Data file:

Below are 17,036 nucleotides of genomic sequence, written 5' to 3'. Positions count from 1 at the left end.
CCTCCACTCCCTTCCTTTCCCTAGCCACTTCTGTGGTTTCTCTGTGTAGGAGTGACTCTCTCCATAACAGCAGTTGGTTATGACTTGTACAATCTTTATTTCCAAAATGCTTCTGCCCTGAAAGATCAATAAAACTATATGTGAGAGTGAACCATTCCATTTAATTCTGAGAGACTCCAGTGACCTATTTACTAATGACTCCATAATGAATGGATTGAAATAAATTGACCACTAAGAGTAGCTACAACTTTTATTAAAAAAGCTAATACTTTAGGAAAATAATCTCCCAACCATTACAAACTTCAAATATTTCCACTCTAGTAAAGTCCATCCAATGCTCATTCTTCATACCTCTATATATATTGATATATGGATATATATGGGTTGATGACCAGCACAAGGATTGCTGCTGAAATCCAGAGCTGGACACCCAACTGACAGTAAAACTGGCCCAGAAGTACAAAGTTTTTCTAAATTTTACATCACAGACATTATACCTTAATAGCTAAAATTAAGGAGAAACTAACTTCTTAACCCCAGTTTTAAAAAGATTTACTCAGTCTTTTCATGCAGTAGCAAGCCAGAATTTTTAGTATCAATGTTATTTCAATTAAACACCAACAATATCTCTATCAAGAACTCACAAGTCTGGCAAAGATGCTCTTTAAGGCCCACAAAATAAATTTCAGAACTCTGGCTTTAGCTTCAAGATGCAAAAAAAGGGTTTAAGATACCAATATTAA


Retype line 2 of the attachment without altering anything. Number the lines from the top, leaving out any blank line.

CCTCCACTCCCTTCCTTTCCCTAGCCACTTCTGTGGTTTCTCTGTGTAGGAGTGACTCTCTCCATAACAGCAGTTGGTTATGACTTGTACAATCTTTATTTCCAAAATGCTTCTGCCCTGAAAGATCAATAAAACTATATGTGAGAGTGAACCATTCCATTTAATTCTGAGAGACTCCAGTGACCTATTTACTAATGACTCCATAATGAATGGATTGAAATAAATTGACCACTAAGAGTAGCTACAACTTTTATTAAAAAAGCTAATACTTTAGGAAAATAATCTCCCAACCATTACAAACTTCAAATATTTCCACTCTAGTAAAGTCCATCCAATGCTCATTCTTCATACCTCTATATATATTGATATATGGATATATATGGGTTGATGACCAGCACAAGGATTGCTGCTGAAATCCAGAGCTGGACACCCAACTGACAGTAAAACTGGCCCAGAAGTACAAAGTTTTTCTAAATTTTACATCACAGACATTATACCTTAATAGCTAAAATTAAGGAGAAACTAACTTCTTAACCCCAGTTTTAAAAAGATTTACTCAGTCTTTTCATGCAGTAGCAAGCCAGAATTTTTAGTATCAATGTTATTTCAATTAAACACCAACAATATCTCTATCAAGAACTCACAAGTCTGGCAAAGATGCTCTTTAAGGCCCACAAAATAAATTTCAGAACTCTGGCTTTAGCTTCAAGATGCAAAAAAAGGGTTTAAGATACCAATATTAA